Philippine School of Business Administration shutting down
A business college in Quezon City is shutting down next month due to financial losses and its students may transfer to a sister campus in Manila, according to an announcement made earlier this week by its top officials.
However, the lawyer heading the QC branch of Philippine School of Business Administration (PSBA) is questioning the legality of the board decision to close down the campus on Aurora Boulevard.
Some 4,000 college and postgraduate students stand to be affected by the closure.
In a newspaper ad and website post on Wednesday, PSBA officials based in Manila said the campus would have its last day of operations on Oct. 18.
According to the notice of closure dated Sept. 20 and signed by PSBA chair Juan Lim and PSBA president Jose Peralta, the school’s board of directors and stockholders had unanimously approved a resolution “to close PSBA-Quezon City and all its educational programs effective at the end of classes on Oct. 18, 2013, the end of the first semester of academic year 2013-2014.”
It cited “serious business losses” for the past eight years as reason for the shutdown. The school would no longer accept enrollees for the second semester, it added.
“All students from PSBA-QC can be accepted and accommodated at PSBA-Manila (on) R. Papa Street, Sampaloc, Manila, subject to the usual admission requirements,” it said. Interested students may send written requests to the registrar of the Manila branch starting Oct. 28.
The notice also set the job termination of PSBA-QC’s academic personnel on Nov. 8 and that of the nonacademic staff on Nov. 29.
But in an interview, Benjamin Paulino, the PSBA-QC president since 1991, said “any move to close down the school would be illegal because each enrolled student can sue PSBA for breach of contract.”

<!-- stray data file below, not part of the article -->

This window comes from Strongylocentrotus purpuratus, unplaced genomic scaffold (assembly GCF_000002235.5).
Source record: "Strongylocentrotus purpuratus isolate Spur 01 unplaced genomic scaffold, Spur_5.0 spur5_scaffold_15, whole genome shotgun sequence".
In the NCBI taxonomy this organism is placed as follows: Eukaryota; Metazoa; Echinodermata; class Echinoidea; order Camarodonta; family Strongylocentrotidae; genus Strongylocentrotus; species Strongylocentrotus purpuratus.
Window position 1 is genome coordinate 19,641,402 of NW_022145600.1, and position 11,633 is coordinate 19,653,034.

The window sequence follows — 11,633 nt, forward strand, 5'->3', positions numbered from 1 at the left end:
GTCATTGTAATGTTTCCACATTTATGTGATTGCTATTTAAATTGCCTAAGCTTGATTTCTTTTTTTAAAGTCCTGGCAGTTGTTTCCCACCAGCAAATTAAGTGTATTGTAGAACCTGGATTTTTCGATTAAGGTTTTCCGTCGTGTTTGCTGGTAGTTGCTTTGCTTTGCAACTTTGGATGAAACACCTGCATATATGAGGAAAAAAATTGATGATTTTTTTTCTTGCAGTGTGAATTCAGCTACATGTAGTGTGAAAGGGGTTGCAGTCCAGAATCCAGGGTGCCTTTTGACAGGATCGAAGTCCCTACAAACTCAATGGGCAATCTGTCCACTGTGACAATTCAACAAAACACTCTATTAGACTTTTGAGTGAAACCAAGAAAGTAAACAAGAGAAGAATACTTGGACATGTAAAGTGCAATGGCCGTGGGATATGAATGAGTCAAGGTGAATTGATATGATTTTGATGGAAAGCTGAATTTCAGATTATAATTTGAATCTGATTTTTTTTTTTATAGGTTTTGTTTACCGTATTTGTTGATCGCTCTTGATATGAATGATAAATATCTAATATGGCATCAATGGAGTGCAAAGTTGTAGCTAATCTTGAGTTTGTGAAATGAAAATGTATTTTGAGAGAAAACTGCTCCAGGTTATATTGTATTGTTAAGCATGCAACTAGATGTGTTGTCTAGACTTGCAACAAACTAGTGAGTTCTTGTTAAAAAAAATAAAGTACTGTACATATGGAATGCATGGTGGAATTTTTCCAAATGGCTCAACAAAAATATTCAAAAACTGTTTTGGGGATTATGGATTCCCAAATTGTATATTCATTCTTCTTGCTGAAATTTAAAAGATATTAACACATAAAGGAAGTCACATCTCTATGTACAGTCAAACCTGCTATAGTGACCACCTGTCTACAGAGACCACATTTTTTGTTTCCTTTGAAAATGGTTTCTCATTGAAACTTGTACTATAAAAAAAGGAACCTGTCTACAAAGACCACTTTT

“Each enrollment can be considered a contract in itself between the student and the school,” the lawyer said.
According to Paulino, there are five seats in the PSBA board of directors but two of them are currently vacant. One of the vacant seats used to be that of lawyer Florencio Lim, who had passed away. Paulino holds a seat while Juan Lim and Peralta control the other two.
Paulino argued that under these circumstances, it was impossible for the board of directors to achieve a quorum. He said he was not advised of the meetings leading to the closure notice, which he said were attended only by Lim, Peralta and a third person they had appointed, Antonio Magtalas.
In a May 4 meeting among Lim, Peralta and Magtalas, Paulino said, all seats were declared vacant and Peralta was later elected president, chief executive officer, vice chair, chief academic officer, Certified Public Accountant review director, and dean of graduate and undergraduate studies. Lim was made chair, executive vice president, vice president for finance and secretary; Magtalas was made vice president for admission and registration, and assistant treasurer.
Paulino, who claimed to have the support of the students, said he had filed 10 complaints in the Quezon City Regional Trial Court questioning the decisions reached in those meetings.
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